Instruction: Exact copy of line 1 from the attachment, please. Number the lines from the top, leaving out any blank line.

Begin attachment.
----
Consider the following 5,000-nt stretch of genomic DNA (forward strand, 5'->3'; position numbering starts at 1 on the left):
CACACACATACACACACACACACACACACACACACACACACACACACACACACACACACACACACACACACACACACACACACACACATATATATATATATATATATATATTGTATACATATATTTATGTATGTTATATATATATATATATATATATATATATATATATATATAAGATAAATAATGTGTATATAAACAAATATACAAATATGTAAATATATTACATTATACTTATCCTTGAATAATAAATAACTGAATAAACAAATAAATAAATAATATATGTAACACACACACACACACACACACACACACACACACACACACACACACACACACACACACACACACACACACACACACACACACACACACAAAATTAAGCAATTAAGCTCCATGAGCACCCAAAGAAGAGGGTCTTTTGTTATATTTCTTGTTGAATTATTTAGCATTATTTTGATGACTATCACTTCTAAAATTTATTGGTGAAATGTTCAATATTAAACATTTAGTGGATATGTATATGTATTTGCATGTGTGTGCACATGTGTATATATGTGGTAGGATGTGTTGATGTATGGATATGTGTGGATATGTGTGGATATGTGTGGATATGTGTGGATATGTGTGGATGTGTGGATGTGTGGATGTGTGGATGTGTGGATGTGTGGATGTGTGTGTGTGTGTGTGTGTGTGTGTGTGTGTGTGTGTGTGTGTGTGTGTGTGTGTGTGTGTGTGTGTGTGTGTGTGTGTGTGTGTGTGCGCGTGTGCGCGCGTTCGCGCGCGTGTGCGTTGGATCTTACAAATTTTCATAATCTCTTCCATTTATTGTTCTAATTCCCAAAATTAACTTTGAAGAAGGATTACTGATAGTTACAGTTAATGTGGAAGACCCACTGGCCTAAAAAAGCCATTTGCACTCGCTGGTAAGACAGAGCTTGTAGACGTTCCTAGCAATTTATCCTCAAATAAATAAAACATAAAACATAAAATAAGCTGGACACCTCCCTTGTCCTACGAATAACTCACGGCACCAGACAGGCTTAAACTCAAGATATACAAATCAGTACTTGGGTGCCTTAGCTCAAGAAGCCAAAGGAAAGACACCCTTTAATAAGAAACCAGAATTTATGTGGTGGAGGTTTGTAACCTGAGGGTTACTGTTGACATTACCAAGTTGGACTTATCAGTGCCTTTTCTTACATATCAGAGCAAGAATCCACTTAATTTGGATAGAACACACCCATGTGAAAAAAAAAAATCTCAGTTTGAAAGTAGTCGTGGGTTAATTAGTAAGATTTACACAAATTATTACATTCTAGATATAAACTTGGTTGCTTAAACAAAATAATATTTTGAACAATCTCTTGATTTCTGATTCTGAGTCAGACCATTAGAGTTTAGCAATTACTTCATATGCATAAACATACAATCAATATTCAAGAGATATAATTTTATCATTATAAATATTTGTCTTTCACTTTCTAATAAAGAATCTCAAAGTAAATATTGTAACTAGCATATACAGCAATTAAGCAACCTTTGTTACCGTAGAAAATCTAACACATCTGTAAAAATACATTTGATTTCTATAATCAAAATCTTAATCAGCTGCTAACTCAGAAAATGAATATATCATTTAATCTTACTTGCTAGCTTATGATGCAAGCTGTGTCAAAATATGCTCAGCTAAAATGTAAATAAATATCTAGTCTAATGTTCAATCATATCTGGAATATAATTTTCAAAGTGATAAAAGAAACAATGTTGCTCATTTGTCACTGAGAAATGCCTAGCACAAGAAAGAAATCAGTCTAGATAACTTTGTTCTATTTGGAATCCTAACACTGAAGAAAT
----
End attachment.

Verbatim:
Consider the following 5,000-nt stretch of genomic DNA (forward strand, 5'->3'; position numbering starts at 1 on the left):